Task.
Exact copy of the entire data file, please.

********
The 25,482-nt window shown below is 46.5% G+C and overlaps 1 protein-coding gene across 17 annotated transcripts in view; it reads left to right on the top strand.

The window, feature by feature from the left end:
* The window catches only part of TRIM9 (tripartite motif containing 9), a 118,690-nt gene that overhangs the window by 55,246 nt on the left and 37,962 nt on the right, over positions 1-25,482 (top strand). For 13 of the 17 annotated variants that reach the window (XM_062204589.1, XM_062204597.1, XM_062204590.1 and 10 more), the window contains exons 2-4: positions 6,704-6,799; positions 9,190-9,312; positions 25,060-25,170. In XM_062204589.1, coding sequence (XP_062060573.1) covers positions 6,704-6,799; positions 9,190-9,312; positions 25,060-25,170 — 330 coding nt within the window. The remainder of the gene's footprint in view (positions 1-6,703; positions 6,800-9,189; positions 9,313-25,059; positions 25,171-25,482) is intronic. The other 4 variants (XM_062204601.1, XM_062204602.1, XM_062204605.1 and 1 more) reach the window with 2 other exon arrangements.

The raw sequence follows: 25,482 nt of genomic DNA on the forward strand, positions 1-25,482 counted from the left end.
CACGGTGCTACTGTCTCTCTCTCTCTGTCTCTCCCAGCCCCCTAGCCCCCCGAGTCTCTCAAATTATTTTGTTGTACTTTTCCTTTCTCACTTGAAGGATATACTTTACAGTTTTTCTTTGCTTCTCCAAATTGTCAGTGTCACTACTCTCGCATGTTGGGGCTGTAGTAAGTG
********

The 25,482-nt window shown below is 46.5% G+C and overlaps 1 protein-coding gene across 17 annotated transcripts in view; it reads left to right on the top strand.

The window, feature by feature from the left end:
* The window catches only part of TRIM9 (tripartite motif containing 9), a 118,690-nt gene that overhangs the window by 55,246 nt on the left and 37,962 nt on the right, over positions 1-25,482 (top strand). For 13 of the 17 annotated variants that reach the window (XM_062204589.1, XM_062204597.1, XM_062204590.1 and 10 more), the window contains exons 2-4: positions 6,704-6,799; positions 9,190-9,312; positions 25,060-25,170. In XM_062204589.1, coding sequence (XP_062060573.1) covers positions 6,704-6,799; positions 9,190-9,312; positions 25,060-25,170 — 330 coding nt within the window. The remainder of the gene's footprint in view (positions 1-6,703; positions 6,800-9,189; positions 9,313-25,059; positions 25,171-25,482) is intronic. The other 4 variants (XM_062204601.1, XM_062204602.1, XM_062204605.1 and 1 more) reach the window with 2 other exon arrangements.

The raw sequence follows: 25,482 nt of genomic DNA on the forward strand, positions 1-25,482 counted from the left end.
CACGGTGCTACTGTCTCTCTCTCTCTGTCTCTCCCAGCCCCCTAGCCCCCCGAGTCTCTCAAATTATTTTGTTGTACTTTTCCTTTCTCACTTGAAGGATATACTTTACAGTTTTTCTTTGCTTCTCCAAATTGTCAGTGTCACTACTCTCGCATGTTGGGGCTGTAGTAAGTG